Character Archetypes: How to Use Them In Your Writing
Character Archetype vs. Character Stereotype
Here’s an example of what you’ll get from the free download, which explains the difference between character archetypes and characters stereotypes.
- Beware of books that present stereotypes as archetypes, which is exactly the opposite of what a writer should use to create exciting new characters. Stereotypes are oversimplified generalizations about people usually stemming from one person’s prejudice. Archetypes aren’t formed from one individual’s view of people but from the entire human race’s experience of people. Judgment and assumptions are absent.
- Describing a character as a “typical librarian” asks you to join in the assumption that all librarians are quiet spinsters. This description limits the character’s growth and range of possibilities. What are the hidden fears and secrets of this character? What motivates her? An archetype will help you answer these questions.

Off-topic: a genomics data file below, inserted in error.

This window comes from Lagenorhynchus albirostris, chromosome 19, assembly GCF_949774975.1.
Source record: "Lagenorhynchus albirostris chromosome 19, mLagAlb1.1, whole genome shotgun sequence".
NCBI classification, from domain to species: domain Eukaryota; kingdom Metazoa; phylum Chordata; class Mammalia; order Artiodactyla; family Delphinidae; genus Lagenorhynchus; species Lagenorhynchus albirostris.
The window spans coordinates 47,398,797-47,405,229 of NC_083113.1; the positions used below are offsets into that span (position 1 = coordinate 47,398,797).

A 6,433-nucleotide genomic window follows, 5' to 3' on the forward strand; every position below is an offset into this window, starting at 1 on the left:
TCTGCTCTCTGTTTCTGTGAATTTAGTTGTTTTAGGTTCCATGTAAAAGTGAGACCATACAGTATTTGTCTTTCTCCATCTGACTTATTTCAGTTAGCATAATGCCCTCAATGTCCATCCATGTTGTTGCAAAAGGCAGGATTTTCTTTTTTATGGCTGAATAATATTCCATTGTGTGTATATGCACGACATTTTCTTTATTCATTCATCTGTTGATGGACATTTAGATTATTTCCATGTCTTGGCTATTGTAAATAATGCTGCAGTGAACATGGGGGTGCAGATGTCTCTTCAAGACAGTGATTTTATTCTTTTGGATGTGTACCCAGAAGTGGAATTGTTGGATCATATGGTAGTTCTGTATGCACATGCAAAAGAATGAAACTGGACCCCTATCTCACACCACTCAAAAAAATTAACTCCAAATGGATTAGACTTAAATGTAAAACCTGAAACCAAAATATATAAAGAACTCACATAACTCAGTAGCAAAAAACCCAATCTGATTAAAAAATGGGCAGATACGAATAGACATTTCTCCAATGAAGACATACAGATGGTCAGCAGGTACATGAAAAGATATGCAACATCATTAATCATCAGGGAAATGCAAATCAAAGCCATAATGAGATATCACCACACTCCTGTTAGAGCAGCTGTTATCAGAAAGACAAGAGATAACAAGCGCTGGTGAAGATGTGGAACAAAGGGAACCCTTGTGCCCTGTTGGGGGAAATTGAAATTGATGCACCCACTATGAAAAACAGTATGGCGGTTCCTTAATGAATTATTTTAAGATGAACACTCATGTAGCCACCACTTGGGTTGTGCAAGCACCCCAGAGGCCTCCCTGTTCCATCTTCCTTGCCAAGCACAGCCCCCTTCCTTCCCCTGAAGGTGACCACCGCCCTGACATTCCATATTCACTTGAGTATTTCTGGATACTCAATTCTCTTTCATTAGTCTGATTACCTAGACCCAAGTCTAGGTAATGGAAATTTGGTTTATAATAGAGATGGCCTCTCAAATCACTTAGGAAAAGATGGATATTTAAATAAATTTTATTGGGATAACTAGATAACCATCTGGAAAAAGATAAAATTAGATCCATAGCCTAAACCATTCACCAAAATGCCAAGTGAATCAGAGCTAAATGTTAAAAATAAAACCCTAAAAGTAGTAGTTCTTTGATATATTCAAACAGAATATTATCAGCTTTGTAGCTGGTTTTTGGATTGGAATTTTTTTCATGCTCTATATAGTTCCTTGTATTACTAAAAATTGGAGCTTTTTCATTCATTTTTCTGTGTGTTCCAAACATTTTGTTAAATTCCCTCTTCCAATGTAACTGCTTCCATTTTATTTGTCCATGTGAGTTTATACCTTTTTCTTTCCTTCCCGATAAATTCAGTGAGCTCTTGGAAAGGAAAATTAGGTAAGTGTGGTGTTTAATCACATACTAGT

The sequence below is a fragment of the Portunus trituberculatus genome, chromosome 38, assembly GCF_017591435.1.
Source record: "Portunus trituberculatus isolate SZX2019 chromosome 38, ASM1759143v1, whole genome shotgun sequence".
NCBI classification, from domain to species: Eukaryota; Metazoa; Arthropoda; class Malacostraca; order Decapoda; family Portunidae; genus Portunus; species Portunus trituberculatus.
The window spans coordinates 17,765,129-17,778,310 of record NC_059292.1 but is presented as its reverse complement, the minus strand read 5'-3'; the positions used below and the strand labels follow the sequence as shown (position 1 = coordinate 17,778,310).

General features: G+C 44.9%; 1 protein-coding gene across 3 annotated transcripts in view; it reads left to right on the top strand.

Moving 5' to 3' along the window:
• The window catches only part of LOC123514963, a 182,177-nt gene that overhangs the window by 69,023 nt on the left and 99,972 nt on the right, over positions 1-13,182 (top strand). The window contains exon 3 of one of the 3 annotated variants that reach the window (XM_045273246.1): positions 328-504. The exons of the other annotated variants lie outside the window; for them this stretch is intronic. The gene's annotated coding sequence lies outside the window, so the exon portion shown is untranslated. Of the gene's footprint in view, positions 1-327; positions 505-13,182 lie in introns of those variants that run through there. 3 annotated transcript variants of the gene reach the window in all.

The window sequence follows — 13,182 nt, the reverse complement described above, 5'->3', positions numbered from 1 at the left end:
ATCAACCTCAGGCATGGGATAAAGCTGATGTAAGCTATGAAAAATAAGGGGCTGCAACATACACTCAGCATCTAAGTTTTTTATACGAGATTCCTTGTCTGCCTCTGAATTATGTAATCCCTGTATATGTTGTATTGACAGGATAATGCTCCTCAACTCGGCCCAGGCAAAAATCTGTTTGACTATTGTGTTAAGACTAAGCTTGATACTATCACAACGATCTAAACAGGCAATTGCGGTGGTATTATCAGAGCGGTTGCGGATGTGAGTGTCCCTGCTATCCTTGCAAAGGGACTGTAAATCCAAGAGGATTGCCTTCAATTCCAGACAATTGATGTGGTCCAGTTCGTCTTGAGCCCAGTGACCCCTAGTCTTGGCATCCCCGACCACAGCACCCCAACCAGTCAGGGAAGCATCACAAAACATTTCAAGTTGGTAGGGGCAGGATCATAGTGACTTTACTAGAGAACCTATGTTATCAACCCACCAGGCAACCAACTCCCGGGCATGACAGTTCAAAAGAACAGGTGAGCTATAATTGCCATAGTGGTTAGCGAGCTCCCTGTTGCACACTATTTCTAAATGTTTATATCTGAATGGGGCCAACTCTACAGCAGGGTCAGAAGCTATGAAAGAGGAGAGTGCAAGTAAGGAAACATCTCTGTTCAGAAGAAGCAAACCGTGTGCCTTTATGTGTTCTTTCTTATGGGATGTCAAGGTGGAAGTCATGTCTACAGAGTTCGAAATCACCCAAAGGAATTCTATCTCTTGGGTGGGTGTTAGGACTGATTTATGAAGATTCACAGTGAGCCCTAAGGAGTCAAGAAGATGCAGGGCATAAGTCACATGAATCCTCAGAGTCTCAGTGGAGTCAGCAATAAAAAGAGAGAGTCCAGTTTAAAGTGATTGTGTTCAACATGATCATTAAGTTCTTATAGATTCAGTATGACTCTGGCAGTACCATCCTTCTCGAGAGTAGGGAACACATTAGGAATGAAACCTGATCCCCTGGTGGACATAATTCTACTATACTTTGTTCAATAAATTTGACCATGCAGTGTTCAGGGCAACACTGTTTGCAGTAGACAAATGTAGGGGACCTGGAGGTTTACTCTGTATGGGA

- Stereotypes may be used to describe an archetype but a stereotype is only a shallow imitation, a small piece of the bigger picture you can use to create your characters.
By downloading this free giveaway, you’ll get definitions and examples of how to improve your characters by following some basic tips and expert advice. Pulling from the character archetypes list, this freebie gives concrete examples of what certain characters should do and what affects them most.
Learn to create memorable characters with this free download on character arc types!
NOTE: This free download comes from 45 Master Characters by Victoria Lynn Schmidt. The book is an excellent resource that contains a list of archetypes and types of characterization.
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